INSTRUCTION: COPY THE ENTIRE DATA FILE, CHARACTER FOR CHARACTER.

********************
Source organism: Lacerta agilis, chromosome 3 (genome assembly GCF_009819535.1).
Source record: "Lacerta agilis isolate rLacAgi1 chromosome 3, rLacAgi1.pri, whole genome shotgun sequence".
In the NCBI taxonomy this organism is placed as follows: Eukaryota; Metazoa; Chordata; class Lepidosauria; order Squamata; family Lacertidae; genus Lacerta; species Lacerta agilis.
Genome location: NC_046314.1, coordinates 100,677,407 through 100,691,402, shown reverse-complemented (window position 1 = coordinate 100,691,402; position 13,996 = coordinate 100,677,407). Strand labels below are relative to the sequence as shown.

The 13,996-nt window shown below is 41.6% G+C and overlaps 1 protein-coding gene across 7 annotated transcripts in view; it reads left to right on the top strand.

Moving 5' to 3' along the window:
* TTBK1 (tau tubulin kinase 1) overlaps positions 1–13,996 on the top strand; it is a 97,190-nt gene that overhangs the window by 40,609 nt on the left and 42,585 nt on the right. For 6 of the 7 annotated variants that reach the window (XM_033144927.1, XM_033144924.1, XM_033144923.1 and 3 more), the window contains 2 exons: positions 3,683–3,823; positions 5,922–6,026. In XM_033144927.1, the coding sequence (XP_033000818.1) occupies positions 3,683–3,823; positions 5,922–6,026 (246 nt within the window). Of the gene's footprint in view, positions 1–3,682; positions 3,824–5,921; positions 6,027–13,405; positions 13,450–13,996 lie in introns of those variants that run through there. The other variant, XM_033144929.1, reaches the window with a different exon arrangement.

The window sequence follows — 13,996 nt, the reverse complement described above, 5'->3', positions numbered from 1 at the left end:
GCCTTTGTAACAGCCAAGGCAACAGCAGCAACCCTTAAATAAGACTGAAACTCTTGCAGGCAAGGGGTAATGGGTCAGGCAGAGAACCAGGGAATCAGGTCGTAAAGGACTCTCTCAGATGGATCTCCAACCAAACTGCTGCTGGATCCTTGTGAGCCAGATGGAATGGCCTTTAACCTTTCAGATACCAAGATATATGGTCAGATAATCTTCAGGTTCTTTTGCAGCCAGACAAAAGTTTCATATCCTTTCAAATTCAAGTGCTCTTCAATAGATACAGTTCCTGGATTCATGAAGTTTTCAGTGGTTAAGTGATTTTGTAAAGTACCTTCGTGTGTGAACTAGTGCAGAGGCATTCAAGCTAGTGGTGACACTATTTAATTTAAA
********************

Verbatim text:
Source organism: Lacerta agilis, chromosome 3 (genome assembly GCF_009819535.1).
Source record: "Lacerta agilis isolate rLacAgi1 chromosome 3, rLacAgi1.pri, whole genome shotgun sequence".
In the NCBI taxonomy this organism is placed as follows: Eukaryota; Metazoa; Chordata; class Lepidosauria; order Squamata; family Lacertidae; genus Lacerta; species Lacerta agilis.
Genome location: NC_046314.1, coordinates 100,677,407 through 100,691,402, shown reverse-complemented (window position 1 = coordinate 100,691,402; position 13,996 = coordinate 100,677,407). Strand labels below are relative to the sequence as shown.

The 13,996-nt window shown below is 41.6% G+C and overlaps 1 protein-coding gene across 7 annotated transcripts in view; it reads left to right on the top strand.

Moving 5' to 3' along the window:
* TTBK1 (tau tubulin kinase 1) overlaps positions 1–13,996 on the top strand; it is a 97,190-nt gene that overhangs the window by 40,609 nt on the left and 42,585 nt on the right. For 6 of the 7 annotated variants that reach the window (XM_033144927.1, XM_033144924.1, XM_033144923.1 and 3 more), the window contains 2 exons: positions 3,683–3,823; positions 5,922–6,026. In XM_033144927.1, the coding sequence (XP_033000818.1) occupies positions 3,683–3,823; positions 5,922–6,026 (246 nt within the window). Of the gene's footprint in view, positions 1–3,682; positions 3,824–5,921; positions 6,027–13,405; positions 13,450–13,996 lie in introns of those variants that run through there. The other variant, XM_033144929.1, reaches the window with a different exon arrangement.

The window sequence follows — 13,996 nt, the reverse complement described above, 5'->3', positions numbered from 1 at the left end:
GCCTTTGTAACAGCCAAGGCAACAGCAGCAACCCTTAAATAAGACTGAAACTCTTGCAGGCAAGGGGTAATGGGTCAGGCAGAGAACCAGGGAATCAGGTCGTAAAGGACTCTCTCAGATGGATCTCCAACCAAACTGCTGCTGGATCCTTGTGAGCCAGATGGAATGGCCTTTAACCTTTCAGATACCAAGATATATGGTCAGATAATCTTCAGGTTCTTTTGCAGCCAGACAAAAGTTTCATATCCTTTCAAATTCAAGTGCTCTTCAATAGATACAGTTCCTGGATTCATGAAGTTTTCAGTGGTTAAGTGATTTTGTAAAGTACCTTCGTGTGTGAACTAGTGCAGAGGCATTCAAGCTAGTGGTGACACTATTTAATTTAAA